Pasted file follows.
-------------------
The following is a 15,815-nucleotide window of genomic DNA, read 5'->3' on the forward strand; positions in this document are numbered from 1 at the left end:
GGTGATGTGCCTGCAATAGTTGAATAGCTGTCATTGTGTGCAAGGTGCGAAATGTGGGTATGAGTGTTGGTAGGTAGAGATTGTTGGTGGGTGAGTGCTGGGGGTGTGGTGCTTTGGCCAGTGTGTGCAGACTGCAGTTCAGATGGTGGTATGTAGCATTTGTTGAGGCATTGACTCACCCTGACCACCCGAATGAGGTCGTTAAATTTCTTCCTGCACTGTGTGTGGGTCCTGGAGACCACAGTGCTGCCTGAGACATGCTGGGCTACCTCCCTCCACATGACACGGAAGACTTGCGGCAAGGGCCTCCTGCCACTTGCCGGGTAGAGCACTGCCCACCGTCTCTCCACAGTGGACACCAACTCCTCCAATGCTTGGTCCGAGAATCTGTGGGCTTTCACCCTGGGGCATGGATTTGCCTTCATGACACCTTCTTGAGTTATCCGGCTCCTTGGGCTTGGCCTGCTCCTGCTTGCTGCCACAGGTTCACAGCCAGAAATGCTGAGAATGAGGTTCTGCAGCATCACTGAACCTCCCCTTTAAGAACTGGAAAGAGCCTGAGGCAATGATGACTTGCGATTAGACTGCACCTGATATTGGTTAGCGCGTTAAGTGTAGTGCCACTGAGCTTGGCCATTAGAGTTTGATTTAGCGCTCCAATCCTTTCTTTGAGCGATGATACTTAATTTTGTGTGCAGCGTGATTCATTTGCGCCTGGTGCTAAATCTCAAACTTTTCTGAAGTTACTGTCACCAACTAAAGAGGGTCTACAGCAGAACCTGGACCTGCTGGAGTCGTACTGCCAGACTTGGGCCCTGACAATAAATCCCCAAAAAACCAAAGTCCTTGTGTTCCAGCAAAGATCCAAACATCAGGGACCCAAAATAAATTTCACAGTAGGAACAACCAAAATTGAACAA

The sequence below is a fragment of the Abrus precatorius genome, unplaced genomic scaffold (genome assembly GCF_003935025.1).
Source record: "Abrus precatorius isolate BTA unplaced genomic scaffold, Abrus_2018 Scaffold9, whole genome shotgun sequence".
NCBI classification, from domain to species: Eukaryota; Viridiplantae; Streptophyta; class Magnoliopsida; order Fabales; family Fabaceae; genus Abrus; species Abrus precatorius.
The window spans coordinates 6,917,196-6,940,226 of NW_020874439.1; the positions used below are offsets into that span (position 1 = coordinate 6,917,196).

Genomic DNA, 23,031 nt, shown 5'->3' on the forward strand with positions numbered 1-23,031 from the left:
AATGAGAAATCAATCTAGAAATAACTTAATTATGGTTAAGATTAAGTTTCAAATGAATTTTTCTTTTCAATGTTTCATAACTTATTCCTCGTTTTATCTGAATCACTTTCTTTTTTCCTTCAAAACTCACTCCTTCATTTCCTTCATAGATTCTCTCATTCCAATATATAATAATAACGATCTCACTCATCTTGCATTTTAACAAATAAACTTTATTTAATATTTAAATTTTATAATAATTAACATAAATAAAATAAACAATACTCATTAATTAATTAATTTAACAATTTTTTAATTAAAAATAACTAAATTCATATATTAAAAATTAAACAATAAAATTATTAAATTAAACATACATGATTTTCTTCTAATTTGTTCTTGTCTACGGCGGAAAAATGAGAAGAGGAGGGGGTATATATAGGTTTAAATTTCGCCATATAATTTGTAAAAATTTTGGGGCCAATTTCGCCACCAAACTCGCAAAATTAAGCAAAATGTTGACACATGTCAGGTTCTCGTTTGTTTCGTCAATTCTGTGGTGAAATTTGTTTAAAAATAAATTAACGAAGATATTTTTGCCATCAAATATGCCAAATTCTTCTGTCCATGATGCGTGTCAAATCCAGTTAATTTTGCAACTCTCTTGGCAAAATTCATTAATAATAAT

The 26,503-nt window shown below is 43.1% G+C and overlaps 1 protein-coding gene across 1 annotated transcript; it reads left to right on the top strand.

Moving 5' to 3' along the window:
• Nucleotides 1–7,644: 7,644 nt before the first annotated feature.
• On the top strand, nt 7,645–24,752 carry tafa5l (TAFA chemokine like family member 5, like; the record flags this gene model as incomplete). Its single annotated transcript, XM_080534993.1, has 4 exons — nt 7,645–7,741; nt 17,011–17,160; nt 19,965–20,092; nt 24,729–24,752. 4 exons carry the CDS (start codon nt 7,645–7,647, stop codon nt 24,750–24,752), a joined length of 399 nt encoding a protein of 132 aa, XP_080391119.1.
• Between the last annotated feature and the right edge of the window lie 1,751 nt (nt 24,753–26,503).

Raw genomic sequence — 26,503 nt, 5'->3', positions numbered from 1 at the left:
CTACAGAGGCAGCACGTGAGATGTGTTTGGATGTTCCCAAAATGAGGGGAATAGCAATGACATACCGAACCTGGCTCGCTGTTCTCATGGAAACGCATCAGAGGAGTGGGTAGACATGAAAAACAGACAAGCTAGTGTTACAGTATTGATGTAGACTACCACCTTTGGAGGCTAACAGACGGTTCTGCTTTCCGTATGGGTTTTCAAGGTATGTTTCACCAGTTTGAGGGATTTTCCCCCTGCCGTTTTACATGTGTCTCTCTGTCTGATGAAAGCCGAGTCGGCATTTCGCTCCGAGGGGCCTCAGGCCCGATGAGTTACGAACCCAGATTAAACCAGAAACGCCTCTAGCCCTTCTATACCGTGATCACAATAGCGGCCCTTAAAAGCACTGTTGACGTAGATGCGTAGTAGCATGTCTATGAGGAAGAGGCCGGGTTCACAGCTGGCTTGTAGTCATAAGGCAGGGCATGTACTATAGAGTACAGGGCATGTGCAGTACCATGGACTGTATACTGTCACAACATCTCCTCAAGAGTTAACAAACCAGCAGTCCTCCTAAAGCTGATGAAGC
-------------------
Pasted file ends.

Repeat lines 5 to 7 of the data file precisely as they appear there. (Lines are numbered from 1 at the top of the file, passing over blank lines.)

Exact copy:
NCBI classification, from domain to species: Eukaryota; Viridiplantae; Streptophyta; class Magnoliopsida; order Fabales; family Fabaceae; genus Abrus; species Abrus precatorius.
The window spans coordinates 6,917,196-6,940,226 of NW_020874439.1; the positions used below are offsets into that span (position 1 = coordinate 6,917,196).

Genomic DNA, 23,031 nt, shown 5'->3' on the forward strand with positions numbered 1-23,031 from the left: